Then in 1973 it started to be held at Towson State College (now Towson University), still under the direction of Harvey Alexander. Starting in 1973, the Baltimore Film Festival worked on bringing underground motion pictures to Baltimore year-round, not just for a few days in the spring. “The Baltimore Film Forum” phrase started popping up in newspapers in November of 1976 as the organizational arm of the festival, and by 1977 Harvey Alexander stepped down and/or was ousted as the director of the festival. Mr. Alexander was not happy about this turn of events and apparently even took the Baltimore Film Forum to court–however he did not win that battle. Starting in 1978, “The Baltimore International Film Festival” was held in the spring by the Baltimore Film Forum. This was the status quo and main film festival in Baltimore until 1994; that April is the last mention of the Baltimore International Film Festival that I could find in local newspapers. Then the Baltimore Film Forum ceased operations in January of 1996. The current successful iteration of the Maryland Film Festival was founded by Jed Dietz in 1999, and the rest, as they say, is history.

Please let me know if I have written anything in error as my research was relatively limited as everyone is getting ready to put this year’s festival on. I conducted most of my research from historical newspaper databases and from two scrapbooks lent to me by former member of the Baltimore Film Forum, Marc Sober. These scrapbooks were created and originally owned by Helen Cyr, the chief of the Audio-Visual Department of the Enoch Pratt Free Library from 1972 until 1988, a founding member of the Baltimore Film Forum  and the president of the Forum from 1983 through 1988 and then again from 1991 until her death in 1993.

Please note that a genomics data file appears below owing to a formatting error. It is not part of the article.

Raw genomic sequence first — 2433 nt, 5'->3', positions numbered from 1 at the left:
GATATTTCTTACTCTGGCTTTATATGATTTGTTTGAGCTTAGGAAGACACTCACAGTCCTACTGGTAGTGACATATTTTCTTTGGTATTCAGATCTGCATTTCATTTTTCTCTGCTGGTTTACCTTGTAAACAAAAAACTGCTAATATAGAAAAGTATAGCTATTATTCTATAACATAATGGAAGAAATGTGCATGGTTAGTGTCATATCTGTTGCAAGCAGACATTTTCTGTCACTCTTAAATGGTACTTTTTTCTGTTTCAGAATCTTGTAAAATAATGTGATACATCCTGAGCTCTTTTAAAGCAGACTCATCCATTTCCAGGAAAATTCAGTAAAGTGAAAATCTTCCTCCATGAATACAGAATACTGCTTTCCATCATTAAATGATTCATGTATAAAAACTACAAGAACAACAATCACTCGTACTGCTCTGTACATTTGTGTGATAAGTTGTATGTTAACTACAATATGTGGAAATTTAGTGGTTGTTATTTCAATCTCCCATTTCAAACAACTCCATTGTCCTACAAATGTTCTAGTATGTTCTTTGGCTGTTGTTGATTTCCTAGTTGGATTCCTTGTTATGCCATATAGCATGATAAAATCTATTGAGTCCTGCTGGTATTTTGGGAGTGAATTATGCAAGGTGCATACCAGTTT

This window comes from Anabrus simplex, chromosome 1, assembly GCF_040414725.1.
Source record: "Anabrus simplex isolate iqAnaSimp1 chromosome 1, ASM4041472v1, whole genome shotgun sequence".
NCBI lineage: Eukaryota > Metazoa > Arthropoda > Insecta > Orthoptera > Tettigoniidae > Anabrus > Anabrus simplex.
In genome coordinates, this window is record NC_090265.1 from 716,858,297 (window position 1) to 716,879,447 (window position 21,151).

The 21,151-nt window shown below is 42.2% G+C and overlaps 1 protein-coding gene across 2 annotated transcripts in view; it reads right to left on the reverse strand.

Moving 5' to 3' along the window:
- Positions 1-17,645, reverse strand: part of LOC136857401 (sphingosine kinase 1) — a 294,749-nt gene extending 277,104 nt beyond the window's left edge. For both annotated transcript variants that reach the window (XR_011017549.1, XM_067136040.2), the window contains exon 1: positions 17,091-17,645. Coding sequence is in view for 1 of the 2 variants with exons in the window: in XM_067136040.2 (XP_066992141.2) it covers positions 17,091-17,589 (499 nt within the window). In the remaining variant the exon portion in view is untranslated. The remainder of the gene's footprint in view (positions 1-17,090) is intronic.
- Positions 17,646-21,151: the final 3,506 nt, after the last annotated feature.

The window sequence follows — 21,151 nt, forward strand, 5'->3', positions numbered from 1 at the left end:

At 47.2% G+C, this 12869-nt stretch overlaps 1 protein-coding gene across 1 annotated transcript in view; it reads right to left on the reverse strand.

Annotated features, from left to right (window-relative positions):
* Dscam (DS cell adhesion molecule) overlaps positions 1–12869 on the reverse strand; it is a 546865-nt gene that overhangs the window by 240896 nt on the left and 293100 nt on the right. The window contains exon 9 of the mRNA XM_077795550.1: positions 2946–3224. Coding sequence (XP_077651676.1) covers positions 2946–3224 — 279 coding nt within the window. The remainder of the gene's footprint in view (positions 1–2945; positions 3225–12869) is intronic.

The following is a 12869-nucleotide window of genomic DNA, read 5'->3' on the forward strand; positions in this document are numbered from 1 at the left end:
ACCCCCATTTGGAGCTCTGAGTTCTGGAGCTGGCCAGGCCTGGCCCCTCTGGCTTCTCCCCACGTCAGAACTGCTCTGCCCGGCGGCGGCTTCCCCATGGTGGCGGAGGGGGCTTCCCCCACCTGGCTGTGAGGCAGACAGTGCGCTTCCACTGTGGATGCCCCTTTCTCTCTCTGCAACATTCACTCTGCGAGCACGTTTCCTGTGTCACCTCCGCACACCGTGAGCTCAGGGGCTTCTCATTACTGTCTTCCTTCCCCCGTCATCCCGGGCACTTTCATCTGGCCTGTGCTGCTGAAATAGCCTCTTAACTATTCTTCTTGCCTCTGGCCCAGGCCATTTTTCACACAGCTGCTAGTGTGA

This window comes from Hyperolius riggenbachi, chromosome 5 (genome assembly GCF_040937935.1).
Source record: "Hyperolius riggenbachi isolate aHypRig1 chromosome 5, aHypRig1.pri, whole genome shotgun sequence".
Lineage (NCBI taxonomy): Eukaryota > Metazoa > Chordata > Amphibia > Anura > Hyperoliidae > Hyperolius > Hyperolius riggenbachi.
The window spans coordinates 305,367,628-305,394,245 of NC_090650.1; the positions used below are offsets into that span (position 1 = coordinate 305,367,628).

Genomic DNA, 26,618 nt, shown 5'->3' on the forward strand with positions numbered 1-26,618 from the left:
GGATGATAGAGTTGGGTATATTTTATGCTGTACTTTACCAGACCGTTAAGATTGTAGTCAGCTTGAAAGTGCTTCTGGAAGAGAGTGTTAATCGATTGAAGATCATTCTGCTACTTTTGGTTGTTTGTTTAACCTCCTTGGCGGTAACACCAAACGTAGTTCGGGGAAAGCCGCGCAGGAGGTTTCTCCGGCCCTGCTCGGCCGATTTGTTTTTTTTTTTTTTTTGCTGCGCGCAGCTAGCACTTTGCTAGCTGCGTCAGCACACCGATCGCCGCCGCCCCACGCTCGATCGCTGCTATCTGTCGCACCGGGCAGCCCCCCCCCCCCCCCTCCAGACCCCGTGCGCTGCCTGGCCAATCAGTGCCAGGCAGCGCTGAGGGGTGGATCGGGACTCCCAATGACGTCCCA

Proquest Historical Newspapers Database References (Chronologically organized)

“Maryland Film Show Scheduled”, The Sun (1837-1988) [Baltimore, Md] 26 Feb 1967: FE6.

“March Film Festival”, The Sun (1837-1988) [Baltimore, Md] 04 Feb 1968: D10.

“Maryland Film Festival Another Art Form”, Arnett, Earl. The Sun (1837-1988) [Baltimore, Md] 23 Feb 1968: B3.

“Maryland Film Festival”, Gardner, R H. The Sun (1837-1988) [Baltimore, Md] 02 Mar 1969: D9.

“Theater Notes Film Festival To Include Two Shows”, The Sun (1837-1988) [Baltimore, Md]; Apr 1, 1970: B4.

“Film festival: night of the long knife?” Banisky, Sandy. The Sun (1837-1988) [Baltimore, Md] 07 Mar 1977: B1.

“Helen Cyr, Film Forum president and cultural force in Baltimore”, Bliss, DeWitt. The Sun [Baltimore, Md] 20 July 1993: 5B.

Related Links:

Baltimore Film Forum 1973-1980 (Flickr set)

1974 Baltimore Film Festival (Flickr set)

Maryland Moving Image Archive (

Maryland Moving Image Archive (Facebook)